Pledge advocates hit back. No one has to say the pledge, they noted, citing a court ruling that confirms the pledge must always be voluntary. What's more, they said, reference to "one nation under God" does not necessarily affirm theistic belief.
"It's not an affirmation of religion?" asked Associate Justice Barbara Lenk.
"It's a statement of our political philosophy," answered Geoffrey Bok, attorney for the defendants. "It's the founding thing upon which our country was founded. Our rights did not come from the king or the tsar or the queen. They come from something higher."
Something higher? Natural law as devised by a super race of Giant Purple Space Squids [Youtube] perhaps? In any case, the defenders of the Pledge are asserting that reciting the Pledge is a "patriotic activity" not a religious one. That convoluted claim was affirmed in 2005 by the Fourth Circuit Federal Appeals Court decision in Myers v. Loudon County Public Schools. In that case, a Mennonite father of two kids in public school sued arguing that the daily voluntary recitation of the Pledge of Allegiance in Virginia's public schools, violates the Establishment Clause of the U.S. Constitution. The Court ruled:
Undoubtedly, the Pledge contains a religious phrase, and it is demeaning to persons of any faith to assert that the words "under God" contain no religious significance. …The inclusion of those two words, however, does not alter the nature of the Pledge as a patriotic activity. The Pledge is a statement of loyalty to the flag of the United States and the Republic for which it stands … Even assuming that the recitation of the Pledge contains a risk of indirect coercion, the indirect coercion is not threatening to establish religion, but patriotism… The fact that indirect coercion may result from voluntary recitation of the Pledge in school classrooms is of no moment under the Establishment Clause. Because the Pledge is by its nature a patriotic exercise, not a religious exercise….
Just how the words "under God" make reciting the Pledge more "patriotic" is not at all obvious to me, but then-again I am not a constitutional law scholar. I do note, however, that the U.S. Constitution does not have a single reference to any deity at all. Without evident irony, the Becket Fund for Religious Liberty has intervened in the Massachusetts case to protect the "patriotic" right of believers to continue to say the Pledge in public schools with the words "under God" in it.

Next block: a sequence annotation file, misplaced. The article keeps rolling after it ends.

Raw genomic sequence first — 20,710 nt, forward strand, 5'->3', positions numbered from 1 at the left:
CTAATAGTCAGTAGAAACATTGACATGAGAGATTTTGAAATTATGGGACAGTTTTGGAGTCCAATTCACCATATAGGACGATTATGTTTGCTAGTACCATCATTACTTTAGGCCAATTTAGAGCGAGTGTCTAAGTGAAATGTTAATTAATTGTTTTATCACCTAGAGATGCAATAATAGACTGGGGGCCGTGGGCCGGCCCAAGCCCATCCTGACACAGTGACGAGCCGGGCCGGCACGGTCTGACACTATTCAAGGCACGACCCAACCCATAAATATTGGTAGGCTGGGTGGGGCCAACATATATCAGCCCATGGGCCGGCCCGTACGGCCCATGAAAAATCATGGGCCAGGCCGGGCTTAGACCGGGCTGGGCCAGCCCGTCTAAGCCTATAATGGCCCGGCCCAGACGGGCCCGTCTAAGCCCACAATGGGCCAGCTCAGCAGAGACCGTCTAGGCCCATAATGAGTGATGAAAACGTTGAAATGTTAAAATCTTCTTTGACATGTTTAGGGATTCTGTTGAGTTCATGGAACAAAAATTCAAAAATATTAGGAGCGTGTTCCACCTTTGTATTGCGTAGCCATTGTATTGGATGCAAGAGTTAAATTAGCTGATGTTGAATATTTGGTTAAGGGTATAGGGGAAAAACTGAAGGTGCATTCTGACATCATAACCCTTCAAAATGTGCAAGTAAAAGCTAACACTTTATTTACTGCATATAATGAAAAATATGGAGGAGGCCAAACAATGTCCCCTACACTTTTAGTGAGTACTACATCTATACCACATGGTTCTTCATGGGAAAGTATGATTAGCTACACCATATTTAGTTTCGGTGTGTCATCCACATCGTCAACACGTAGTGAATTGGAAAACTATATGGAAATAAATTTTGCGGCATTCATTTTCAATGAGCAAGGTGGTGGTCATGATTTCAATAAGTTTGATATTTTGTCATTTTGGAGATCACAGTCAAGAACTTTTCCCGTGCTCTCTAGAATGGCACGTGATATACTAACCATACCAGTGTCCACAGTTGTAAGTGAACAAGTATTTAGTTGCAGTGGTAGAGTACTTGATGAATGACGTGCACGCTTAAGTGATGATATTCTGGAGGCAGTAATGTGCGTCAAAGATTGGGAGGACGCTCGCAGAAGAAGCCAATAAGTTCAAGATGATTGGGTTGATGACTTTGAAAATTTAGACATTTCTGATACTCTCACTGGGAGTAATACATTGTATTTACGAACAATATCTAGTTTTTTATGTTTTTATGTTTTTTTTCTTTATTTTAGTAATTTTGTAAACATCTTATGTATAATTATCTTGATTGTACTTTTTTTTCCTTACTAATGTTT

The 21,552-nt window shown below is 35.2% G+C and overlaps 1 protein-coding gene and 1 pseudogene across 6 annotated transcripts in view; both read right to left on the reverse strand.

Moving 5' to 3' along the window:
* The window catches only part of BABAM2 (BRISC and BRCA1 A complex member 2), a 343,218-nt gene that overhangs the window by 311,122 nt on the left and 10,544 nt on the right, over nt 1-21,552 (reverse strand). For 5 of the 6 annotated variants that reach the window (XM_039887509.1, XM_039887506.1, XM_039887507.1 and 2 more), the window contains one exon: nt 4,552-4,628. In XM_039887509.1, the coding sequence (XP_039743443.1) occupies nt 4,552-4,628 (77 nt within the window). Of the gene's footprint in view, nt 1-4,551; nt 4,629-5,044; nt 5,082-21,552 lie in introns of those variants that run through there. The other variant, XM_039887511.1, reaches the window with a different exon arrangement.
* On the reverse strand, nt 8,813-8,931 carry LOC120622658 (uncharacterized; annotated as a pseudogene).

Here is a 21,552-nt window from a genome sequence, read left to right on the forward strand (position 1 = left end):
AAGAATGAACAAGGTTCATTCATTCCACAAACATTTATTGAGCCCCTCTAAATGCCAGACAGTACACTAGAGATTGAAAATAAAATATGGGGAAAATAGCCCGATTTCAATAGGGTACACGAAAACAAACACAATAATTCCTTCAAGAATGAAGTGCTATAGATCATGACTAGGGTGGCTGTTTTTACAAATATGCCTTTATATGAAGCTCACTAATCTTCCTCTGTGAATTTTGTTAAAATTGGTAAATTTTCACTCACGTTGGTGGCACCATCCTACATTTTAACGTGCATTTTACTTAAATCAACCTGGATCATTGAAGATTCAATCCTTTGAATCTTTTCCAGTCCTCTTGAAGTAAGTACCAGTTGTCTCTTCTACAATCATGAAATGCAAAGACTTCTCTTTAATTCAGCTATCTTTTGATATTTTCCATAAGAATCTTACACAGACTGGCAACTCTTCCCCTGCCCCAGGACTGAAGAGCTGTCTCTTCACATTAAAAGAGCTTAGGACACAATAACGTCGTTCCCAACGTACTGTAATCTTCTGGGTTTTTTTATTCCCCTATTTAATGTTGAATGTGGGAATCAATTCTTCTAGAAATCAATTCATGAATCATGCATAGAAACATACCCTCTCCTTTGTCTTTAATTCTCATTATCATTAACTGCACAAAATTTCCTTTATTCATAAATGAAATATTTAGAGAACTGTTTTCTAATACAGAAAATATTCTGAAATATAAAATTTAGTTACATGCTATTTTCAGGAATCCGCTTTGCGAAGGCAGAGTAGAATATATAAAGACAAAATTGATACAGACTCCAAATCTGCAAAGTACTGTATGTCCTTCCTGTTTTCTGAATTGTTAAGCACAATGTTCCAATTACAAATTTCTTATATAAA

So why mandate "voluntary" recitation of the Pledge at all? In his lonely dissent in the infamous 1940 case of Minersville v. Gobitis, Justice Harlan Stone correctly argued:
The Constitution may well elicit expressions of loyalty to it and to the government which it created, but it does not command such expressions or otherwise give any indication that compulsory expressions of loyalty play any such part in our scheme of government as to override the constitutional protection of freedom of speech and religion (emphasis added).And while such expressions of loyalty, when voluntarily given, may promote national unity, it is quite another matter to say that their compulsory expression by children in violation of their own and their parents' religious convictions can be regarded as playing so important a part in our national unity as to leave school boards free to exact it despite the constitutional guarantee of freedom of religion. The very terms of the Bill of Rights preclude, it seems to me, any reconciliation of such compulsions with the constitutional guaranties by a legislative declaration that they are more important to the public welfare than the Bill of Rights.
Remember that Stone wrote his dissent before the words "under God" were added to the Pledge. Of course, one way to avoid this fight is to privatize the school system and let parents and kids choose to attend Pledge-free schools or not. But that is an argument for another time.